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How to retrieve a single line from the file?

file.txt
"aaaaaaa"
"bbbbbbb"
"ccccccc"
"ddddddd"

I need to retrieve the line 3 ("ccccccc") Thank you.

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2  
How would the script/command select that line? Will you provide 3 as an argument to the script, or will you specify it otherwise? What have you tried yourself? –  poplitea Dec 9 '12 at 1:22
    
I need to save it in a variable or used echo –  Charlie Dec 9 '12 at 1:24

7 Answers 7

up vote 1 down vote accepted

If you know you need line 3, one approach is to use head to get the first three lines, and tail to get only the last of these:

varname="$(head -n 3 file.txt | tail -n 1)"

Another approach, using only Bash builtins, is to call read three times:

{ read ; read ; IFS= read -r varname } < file.txt
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Really thank you very much for your help... –  Charlie Dec 9 '12 at 1:34
    
@Charlie: You're welcome! –  ruakh Dec 9 '12 at 20:55

sed is your friend. sed -n 3p prints the third line (-n: no automatic print, 3p: print when line number is 3). You can also have much more complex patterns, for example sed -n 3,10p to print lines 3 to 10.

If the file is very big, you may consider to not cycle through the whole file, but quit after the print. sed -n '3{p;q}'

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Here's a way to do it with awk:

awk 'FNR==3 {print; exit}' file.txt

Explanation:

  • awk '...' : Invoke awk, a tool for manipulating files line-by-line. Instructions enclosed by single quotes are executed by awk.
  • FNR==3 {print; exit}: FNR stands for "File Number Records"; just think of it as "number of lines read so far for this file". Here we are saying, if we are on the 3rd line of the file, print the entire line and then exit awk immediately so we don't waste time reading the rest of a large file.
  • file.txt: specify the input file as an argument to awk to save a cat.
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There are many possibilities: Try so:

sed '3!d' test

Here is a very fast version:

sed "1d; 2d; 3q"
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Are other tools than bash allowed? On systems that include bash, you'll usually find sed and awk or other basic tools:

$ line="$(sed -ne 3p input.txt)"
$ echo "$line"

or

$ read line < <(awk 'NR==3' input.txt)
$ echo "$line"

or if you want to optimize this by quitting after the 3rd line is read:

$ read line < <(awk 'NR==3{print;nextfile}' input.txt)
$ echo "$line"

or how about even simpler tools (though less optimized):

$ line="`head -n 3 input.txt | tail -n 1`"
$ echo "$line"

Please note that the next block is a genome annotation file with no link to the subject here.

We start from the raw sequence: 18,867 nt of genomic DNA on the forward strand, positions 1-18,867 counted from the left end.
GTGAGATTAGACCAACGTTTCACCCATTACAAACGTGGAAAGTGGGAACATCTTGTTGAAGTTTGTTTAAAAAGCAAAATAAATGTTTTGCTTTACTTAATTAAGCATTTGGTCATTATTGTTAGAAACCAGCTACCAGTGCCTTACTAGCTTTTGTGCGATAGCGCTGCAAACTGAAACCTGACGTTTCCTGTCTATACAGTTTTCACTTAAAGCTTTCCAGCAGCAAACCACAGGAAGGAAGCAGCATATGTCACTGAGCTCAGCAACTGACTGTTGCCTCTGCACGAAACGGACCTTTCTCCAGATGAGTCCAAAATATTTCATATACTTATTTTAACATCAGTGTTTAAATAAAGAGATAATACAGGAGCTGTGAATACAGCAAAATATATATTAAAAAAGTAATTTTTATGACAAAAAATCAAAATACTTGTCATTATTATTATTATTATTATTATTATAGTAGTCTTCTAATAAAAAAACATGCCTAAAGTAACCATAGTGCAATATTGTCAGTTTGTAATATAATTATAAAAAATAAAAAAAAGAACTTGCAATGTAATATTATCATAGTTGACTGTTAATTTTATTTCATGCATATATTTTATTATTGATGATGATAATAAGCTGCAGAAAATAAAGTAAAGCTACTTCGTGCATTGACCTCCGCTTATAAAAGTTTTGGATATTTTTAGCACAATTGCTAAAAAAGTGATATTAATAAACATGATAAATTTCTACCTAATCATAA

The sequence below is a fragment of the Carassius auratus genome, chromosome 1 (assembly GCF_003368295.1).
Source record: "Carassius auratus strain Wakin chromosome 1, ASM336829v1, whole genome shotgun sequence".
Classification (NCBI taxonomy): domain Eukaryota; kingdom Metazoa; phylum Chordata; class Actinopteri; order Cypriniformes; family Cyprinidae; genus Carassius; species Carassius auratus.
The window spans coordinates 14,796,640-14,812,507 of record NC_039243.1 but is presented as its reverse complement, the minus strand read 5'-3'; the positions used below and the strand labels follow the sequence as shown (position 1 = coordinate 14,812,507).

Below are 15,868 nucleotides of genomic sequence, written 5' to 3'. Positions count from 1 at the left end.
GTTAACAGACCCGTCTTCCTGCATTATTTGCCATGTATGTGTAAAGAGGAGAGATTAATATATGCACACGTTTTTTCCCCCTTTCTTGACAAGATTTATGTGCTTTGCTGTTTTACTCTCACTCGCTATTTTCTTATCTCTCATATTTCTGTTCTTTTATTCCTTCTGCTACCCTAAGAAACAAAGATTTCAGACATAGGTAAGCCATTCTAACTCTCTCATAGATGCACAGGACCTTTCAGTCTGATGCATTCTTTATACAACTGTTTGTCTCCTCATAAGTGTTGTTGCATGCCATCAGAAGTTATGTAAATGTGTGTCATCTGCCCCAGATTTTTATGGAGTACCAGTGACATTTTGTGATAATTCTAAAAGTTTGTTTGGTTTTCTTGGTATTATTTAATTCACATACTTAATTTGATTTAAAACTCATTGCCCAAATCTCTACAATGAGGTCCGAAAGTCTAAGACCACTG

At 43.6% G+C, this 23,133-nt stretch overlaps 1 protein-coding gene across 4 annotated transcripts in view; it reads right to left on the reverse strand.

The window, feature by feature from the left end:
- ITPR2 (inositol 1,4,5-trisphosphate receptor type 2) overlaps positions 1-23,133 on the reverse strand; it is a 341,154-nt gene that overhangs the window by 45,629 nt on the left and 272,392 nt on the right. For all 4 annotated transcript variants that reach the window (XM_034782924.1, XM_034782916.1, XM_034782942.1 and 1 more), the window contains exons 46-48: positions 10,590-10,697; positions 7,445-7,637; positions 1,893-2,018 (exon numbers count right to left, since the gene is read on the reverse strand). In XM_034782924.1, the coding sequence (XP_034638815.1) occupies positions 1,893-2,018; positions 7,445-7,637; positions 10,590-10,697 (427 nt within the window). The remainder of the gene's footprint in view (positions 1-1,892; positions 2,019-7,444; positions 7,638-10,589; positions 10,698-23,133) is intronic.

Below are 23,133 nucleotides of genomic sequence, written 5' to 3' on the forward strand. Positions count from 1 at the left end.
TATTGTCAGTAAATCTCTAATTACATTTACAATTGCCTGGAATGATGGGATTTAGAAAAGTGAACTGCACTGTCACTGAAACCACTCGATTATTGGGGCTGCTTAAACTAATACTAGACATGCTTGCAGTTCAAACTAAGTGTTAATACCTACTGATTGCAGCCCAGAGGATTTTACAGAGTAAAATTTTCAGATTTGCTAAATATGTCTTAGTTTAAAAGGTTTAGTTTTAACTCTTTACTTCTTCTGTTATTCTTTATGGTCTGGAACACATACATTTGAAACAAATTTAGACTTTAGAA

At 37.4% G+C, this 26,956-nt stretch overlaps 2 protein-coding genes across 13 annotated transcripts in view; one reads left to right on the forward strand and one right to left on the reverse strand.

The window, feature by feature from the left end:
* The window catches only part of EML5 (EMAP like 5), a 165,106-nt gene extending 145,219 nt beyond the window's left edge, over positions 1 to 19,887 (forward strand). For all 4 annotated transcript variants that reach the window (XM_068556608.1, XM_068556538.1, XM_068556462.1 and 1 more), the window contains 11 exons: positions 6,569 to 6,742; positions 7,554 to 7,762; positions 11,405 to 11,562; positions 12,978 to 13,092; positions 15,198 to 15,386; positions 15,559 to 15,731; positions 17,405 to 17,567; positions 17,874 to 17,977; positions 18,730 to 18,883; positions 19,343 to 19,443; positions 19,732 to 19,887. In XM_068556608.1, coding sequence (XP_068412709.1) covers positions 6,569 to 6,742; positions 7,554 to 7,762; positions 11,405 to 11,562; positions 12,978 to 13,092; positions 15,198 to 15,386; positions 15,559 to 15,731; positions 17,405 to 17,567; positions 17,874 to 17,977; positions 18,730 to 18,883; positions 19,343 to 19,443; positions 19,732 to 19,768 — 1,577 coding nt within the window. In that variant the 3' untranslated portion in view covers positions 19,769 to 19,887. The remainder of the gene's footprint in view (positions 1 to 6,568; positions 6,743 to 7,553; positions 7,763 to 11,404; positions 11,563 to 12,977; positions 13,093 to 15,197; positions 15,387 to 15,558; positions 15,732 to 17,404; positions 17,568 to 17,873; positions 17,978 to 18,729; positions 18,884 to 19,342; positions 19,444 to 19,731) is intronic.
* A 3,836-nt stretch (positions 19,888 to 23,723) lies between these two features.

Of course, if you really want to do this all within bash, you can still make it a one-liner, without using any external tools.

$ for (( i=3 ; i-- ; )); do read line; done < input.txt
$ echo "$line"

There are many ways to achieve the same thing. Pick one that makes sense for your task. Next time, perhaps explain your overall needs a bit better, so we can give you answers more applicable to your situation.

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Note: nextfile requires GNU awk –  glenn jackman Dec 9 '12 at 20:42
    
Actually, nextfile also works in FreeBSD's awk, which I suspect means it's also portable to OSX. But a good point in general; if nextfile isn't available, it may be possible to simply exit with similar effect. –  ghoti Dec 10 '12 at 0:01
    
I think exit is the more straightforward command to use here, regardless of awk version. –  glenn jackman Dec 10 '12 at 1:05
    
You're right, it is. I guess I'm just in the habit of using nextfile. Anyway, I like the last (bash-only) solution the best. :) –  ghoti Dec 10 '12 at 4:31

Since, as usual, all the other answers involve trivial and usual stuff (pipe through grep then awk then sed then cut or you-name-it), here's a very unusual and (sadly) not very well-known one (so, I hereby claim that I have the most original answer):

mapfile -s2 -n3 -t < input.txt
echo "$MAPFILE"

I would say this is fairly efficient (mapfile is quite efficient and it's a bash builtin).

Done!

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Fast bash version;

while (( ${i:-1} <= 3 )); do
  (( $i == 3 )) && read -r line; (( i++ ))
done < file.txt

Output

echo "$line" # Third line
"ccccccc"

Explanation

  • while (( ${i:-1} <= 3 )) - Count until $i equals 3 then exit loop.
  • (( $i == 3 )) - If $i is equal to 3 execute read line.
  • read -r line - Read the file line into variable $line.
  • (( i++ )) - Increment $i by 1 at each loop.
  • done < file.txt - Pipe file into while loop.
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